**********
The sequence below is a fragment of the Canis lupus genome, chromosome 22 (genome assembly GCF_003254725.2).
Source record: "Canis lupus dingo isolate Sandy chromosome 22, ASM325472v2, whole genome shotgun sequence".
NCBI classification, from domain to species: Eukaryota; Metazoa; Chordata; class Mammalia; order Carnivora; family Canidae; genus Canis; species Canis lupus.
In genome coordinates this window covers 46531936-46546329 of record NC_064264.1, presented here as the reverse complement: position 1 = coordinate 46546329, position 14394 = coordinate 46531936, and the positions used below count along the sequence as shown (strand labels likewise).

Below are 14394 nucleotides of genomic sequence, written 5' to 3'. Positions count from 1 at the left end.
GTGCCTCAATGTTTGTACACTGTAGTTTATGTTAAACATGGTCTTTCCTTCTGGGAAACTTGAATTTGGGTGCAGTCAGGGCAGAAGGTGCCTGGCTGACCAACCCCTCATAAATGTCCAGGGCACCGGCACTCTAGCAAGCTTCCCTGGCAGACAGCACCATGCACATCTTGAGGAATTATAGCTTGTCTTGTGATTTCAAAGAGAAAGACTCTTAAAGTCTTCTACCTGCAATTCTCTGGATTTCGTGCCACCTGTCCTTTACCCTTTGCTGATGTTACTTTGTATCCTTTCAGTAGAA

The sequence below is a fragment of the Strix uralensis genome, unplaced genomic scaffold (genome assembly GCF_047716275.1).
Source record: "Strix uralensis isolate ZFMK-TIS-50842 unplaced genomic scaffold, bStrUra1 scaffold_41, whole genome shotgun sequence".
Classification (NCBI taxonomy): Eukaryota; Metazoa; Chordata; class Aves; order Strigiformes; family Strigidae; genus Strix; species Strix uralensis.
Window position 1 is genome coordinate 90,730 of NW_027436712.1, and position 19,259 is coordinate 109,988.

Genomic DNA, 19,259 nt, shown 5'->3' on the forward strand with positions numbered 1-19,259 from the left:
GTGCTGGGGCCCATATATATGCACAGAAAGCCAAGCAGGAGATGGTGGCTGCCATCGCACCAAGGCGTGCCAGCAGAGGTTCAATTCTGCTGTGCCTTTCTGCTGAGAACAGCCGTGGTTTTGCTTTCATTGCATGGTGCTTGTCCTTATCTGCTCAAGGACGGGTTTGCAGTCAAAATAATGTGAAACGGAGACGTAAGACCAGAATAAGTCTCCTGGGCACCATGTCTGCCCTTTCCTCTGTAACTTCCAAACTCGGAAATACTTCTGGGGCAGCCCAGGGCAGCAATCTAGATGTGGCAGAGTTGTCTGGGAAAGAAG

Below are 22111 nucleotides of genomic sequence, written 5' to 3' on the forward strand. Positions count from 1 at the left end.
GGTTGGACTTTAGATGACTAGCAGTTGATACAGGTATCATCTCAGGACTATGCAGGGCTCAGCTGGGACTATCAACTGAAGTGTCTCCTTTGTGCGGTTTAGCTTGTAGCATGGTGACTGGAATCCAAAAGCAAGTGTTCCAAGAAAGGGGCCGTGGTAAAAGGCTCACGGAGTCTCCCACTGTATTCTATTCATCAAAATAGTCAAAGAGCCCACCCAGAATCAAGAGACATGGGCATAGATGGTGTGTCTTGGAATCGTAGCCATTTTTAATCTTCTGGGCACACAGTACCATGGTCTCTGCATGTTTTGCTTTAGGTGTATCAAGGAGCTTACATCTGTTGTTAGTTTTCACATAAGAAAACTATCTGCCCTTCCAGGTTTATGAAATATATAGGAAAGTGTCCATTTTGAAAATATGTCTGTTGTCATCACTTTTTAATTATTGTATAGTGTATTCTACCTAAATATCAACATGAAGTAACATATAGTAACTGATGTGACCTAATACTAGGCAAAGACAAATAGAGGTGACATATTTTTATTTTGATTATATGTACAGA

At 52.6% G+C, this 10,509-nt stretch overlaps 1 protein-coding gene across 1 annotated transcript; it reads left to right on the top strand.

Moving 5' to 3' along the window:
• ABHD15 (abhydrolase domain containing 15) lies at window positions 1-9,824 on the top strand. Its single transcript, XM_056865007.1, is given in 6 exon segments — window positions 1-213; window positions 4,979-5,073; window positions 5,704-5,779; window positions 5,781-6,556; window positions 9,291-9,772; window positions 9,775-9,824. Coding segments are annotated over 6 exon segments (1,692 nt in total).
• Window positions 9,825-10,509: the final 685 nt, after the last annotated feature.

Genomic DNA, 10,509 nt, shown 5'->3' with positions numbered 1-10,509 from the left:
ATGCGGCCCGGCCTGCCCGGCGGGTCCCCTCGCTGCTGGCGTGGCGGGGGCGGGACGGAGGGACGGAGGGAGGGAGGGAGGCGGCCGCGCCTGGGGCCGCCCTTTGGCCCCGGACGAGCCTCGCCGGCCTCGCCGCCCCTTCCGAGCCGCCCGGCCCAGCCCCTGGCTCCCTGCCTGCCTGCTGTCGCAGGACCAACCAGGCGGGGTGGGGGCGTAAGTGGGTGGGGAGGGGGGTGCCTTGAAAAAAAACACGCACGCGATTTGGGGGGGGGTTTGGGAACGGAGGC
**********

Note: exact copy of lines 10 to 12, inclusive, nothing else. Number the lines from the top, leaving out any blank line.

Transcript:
Window position 1 is genome coordinate 90,730 of NW_027436712.1, and position 19,259 is coordinate 109,988.

Genomic DNA, 19,259 nt, shown 5'->3' on the forward strand with positions numbered 1-19,259 from the left:
GTGCTGGGGCCCATATATATGCACAGAAAGCCAAGCAGGAGATGGTGGCTGCCATCGCACCAAGGCGTGCCAGCAGAGGTTCAATTCTGCTGTGCCTTTCTGCTGAGAACAGCCGTGGTTTTGCTTTCATTGCATGGTGCTTGTCCTTATCTGCTCAAGGACGGGTTTGCAGTCAAAATAATGTGAAACGGAGACGTAAGACCAGAATAAGTCTCCTGGGCACCATGTCTGCCCTTTCCTCTGTAACTTCCAAACTCGGAAATACTTCTGGGGCAGCCCAGGGCAGCAATCTAGATGTGGCAGAGTTGTCTGGGAAAGAAG